In post-industrialized cities, soils are often contaminated with heavy metals due to legacies of industrial pollution. With the modern expansion of urban agriculture, ranging from community gardens to aquaponic systems, many practices may occur within marginalized contaminated soils. This study first works to identify existing literature that details heavy metal soil contamination in urban settings and the impacts it has on urban agriculture. The addition of organic soil amendments rather than traditional chemical fertilizer correlates with lower insect pest abundance while assisting in remediation of contaminants by lessening mobility and bioavailability of heavy metals within the soil. The experiment aspect of this study examines the effects of lead contaminated soils and how it affects tomato (Solanum lycopersicum var. ‘Moneymaker’) defenses and beet armyworm (Spodoptera exigua) growth and development. The results did not yield significance, stressing the need for additional research on insect pest and soil amendments in contaminated soils. In modern urban agriculture, there remains a large disconnect between scientific research and accessible information for the lay public to implement. The study includes a bulletin of accessible methods for contaminated soil remediation, utilizing strategies developed to help increase science communication.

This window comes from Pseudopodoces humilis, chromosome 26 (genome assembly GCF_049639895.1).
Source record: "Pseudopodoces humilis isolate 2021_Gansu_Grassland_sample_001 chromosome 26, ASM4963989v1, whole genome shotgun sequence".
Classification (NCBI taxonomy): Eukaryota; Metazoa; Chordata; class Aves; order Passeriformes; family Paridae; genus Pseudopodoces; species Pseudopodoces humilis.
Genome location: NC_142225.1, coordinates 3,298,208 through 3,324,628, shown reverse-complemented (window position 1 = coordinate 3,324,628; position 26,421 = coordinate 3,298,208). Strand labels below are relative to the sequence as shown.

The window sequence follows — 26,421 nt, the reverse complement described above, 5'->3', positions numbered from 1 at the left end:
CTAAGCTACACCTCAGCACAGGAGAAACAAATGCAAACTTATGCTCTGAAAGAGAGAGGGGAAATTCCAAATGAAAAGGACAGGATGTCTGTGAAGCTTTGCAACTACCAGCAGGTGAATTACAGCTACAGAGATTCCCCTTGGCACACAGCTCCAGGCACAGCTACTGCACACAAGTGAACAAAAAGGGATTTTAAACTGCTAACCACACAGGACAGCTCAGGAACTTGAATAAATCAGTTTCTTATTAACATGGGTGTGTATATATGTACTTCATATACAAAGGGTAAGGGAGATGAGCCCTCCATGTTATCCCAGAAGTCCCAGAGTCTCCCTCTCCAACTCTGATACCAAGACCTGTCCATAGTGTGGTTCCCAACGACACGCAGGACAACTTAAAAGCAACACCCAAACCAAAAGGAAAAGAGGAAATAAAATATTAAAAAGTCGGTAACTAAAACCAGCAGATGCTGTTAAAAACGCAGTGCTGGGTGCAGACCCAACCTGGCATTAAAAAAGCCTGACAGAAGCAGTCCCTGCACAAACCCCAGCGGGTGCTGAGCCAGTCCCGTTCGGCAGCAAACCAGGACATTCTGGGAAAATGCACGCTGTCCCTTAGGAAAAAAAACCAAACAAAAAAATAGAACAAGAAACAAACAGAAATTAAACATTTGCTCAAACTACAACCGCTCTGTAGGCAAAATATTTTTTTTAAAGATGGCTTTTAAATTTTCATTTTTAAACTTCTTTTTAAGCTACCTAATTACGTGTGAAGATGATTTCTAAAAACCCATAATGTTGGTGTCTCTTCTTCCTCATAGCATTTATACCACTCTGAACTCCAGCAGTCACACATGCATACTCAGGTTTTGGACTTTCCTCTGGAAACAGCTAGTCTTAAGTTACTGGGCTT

Chamberlain, Ava, "Get the Lead Out: Evaluating the influence of heavy metal contaminated soils on urban agriculture" (2020). Senior Independent Study Theses. Paper 8961.
Bachelor of Arts
Senior Independent Study Thesis
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